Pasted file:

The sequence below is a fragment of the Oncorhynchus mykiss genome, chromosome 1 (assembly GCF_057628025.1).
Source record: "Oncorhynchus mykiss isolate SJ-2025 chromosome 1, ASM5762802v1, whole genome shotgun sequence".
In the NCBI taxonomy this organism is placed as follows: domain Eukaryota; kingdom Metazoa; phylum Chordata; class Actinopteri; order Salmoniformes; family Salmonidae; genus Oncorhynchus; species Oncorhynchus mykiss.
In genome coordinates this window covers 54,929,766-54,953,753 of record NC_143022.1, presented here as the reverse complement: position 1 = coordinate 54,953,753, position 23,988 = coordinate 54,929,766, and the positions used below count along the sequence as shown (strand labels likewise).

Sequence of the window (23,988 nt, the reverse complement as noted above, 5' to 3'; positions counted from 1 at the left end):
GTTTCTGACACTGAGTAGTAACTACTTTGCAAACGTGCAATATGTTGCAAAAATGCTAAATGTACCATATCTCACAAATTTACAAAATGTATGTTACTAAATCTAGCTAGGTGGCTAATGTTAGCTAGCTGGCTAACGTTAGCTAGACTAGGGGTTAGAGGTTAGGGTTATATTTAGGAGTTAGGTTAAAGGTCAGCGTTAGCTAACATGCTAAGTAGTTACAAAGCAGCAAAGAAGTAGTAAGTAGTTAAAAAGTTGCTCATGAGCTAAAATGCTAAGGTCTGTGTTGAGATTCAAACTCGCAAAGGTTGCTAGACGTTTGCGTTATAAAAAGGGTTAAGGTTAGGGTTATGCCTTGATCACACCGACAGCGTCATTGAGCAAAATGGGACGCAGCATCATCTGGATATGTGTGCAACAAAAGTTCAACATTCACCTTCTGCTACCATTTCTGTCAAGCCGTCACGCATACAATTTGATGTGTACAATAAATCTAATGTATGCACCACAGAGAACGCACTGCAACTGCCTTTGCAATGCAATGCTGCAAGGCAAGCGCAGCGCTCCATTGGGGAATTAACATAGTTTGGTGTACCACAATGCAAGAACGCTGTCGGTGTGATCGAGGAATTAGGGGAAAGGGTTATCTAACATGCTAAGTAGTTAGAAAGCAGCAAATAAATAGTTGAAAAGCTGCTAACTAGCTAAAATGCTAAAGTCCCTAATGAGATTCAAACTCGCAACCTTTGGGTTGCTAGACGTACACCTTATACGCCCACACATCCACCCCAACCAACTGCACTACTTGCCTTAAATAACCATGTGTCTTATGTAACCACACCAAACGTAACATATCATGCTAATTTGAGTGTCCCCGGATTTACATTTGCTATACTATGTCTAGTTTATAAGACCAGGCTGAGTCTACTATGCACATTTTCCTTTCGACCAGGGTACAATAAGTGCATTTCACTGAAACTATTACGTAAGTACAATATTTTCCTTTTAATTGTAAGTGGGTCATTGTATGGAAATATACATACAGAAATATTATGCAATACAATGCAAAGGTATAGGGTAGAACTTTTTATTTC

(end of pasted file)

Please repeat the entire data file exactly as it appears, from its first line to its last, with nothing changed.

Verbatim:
The sequence below is a fragment of the Oncorhynchus mykiss genome, chromosome 1 (assembly GCF_057628025.1).
Source record: "Oncorhynchus mykiss isolate SJ-2025 chromosome 1, ASM5762802v1, whole genome shotgun sequence".
In the NCBI taxonomy this organism is placed as follows: domain Eukaryota; kingdom Metazoa; phylum Chordata; class Actinopteri; order Salmoniformes; family Salmonidae; genus Oncorhynchus; species Oncorhynchus mykiss.
In genome coordinates this window covers 54,929,766-54,953,753 of record NC_143022.1, presented here as the reverse complement: position 1 = coordinate 54,953,753, position 23,988 = coordinate 54,929,766, and the positions used below count along the sequence as shown (strand labels likewise).

Sequence of the window (23,988 nt, the reverse complement as noted above, 5' to 3'; positions counted from 1 at the left end):
GTTTCTGACACTGAGTAGTAACTACTTTGCAAACGTGCAATATGTTGCAAAAATGCTAAATGTACCATATCTCACAAATTTACAAAATGTATGTTACTAAATCTAGCTAGGTGGCTAATGTTAGCTAGCTGGCTAACGTTAGCTAGACTAGGGGTTAGAGGTTAGGGTTATATTTAGGAGTTAGGTTAAAGGTCAGCGTTAGCTAACATGCTAAGTAGTTACAAAGCAGCAAAGAAGTAGTAAGTAGTTAAAAAGTTGCTCATGAGCTAAAATGCTAAGGTCTGTGTTGAGATTCAAACTCGCAAAGGTTGCTAGACGTTTGCGTTATAAAAAGGGTTAAGGTTAGGGTTATGCCTTGATCACACCGACAGCGTCATTGAGCAAAATGGGACGCAGCATCATCTGGATATGTGTGCAACAAAAGTTCAACATTCACCTTCTGCTACCATTTCTGTCAAGCCGTCACGCATACAATTTGATGTGTACAATAAATCTAATGTATGCACCACAGAGAACGCACTGCAACTGCCTTTGCAATGCAATGCTGCAAGGCAAGCGCAGCGCTCCATTGGGGAATTAACATAGTTTGGTGTACCACAATGCAAGAACGCTGTCGGTGTGATCGAGGAATTAGGGGAAAGGGTTATCTAACATGCTAAGTAGTTAGAAAGCAGCAAATAAATAGTTGAAAAGCTGCTAACTAGCTAAAATGCTAAAGTCCCTAATGAGATTCAAACTCGCAACCTTTGGGTTGCTAGACGTACACCTTATACGCCCACACATCCACCCCAACCAACTGCACTACTTGCCTTAAATAACCATGTGTCTTATGTAACCACACCAAACGTAACATATCATGCTAATTTGAGTGTCCCCGGATTTACATTTGCTATACTATGTCTAGTTTATAAGACCAGGCTGAGTCTACTATGCACATTTTCCTTTCGACCAGGGTACAATAAGTGCATTTCACTGAAACTATTACGTAAGTACAATATTTTCCTTTTAATTGTAAGTGGGTCATTGTATGGAAATATACATACAGAAATATTATGCAATACAATGCAAAGGTATAGGGTAGAACTTTTTATTTC